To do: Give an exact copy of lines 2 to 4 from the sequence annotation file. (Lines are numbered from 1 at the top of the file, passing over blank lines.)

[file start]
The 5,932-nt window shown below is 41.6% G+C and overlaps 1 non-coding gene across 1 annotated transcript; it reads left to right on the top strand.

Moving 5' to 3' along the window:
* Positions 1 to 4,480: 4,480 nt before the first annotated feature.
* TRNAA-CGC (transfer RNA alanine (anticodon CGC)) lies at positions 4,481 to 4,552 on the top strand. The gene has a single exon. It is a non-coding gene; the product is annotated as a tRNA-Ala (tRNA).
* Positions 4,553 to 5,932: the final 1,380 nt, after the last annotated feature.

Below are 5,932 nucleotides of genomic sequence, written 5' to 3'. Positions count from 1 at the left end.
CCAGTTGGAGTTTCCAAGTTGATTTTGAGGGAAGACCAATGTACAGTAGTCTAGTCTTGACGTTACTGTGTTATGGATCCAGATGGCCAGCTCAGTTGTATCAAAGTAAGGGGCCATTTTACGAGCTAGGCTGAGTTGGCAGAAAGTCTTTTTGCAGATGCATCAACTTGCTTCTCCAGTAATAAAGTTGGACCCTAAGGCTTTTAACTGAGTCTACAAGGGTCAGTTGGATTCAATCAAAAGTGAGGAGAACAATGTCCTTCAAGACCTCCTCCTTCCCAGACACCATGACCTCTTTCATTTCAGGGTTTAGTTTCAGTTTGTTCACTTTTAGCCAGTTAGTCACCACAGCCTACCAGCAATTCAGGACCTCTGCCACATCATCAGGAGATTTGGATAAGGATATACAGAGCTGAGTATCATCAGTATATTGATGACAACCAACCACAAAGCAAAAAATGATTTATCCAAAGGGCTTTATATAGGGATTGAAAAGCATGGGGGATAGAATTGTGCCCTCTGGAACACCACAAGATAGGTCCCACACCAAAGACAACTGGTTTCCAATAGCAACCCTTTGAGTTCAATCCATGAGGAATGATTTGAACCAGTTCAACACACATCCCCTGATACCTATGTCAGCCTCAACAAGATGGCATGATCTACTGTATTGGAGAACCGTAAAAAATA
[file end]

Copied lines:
Moving 5' to 3' along the window:
* Positions 1 to 4,480: 4,480 nt before the first annotated feature.
* TRNAA-CGC (transfer RNA alanine (anticodon CGC)) lies at positions 4,481 to 4,552 on the top strand. The gene has a single exon. It is a non-coding gene; the product is annotated as a tRNA-Ala (tRNA).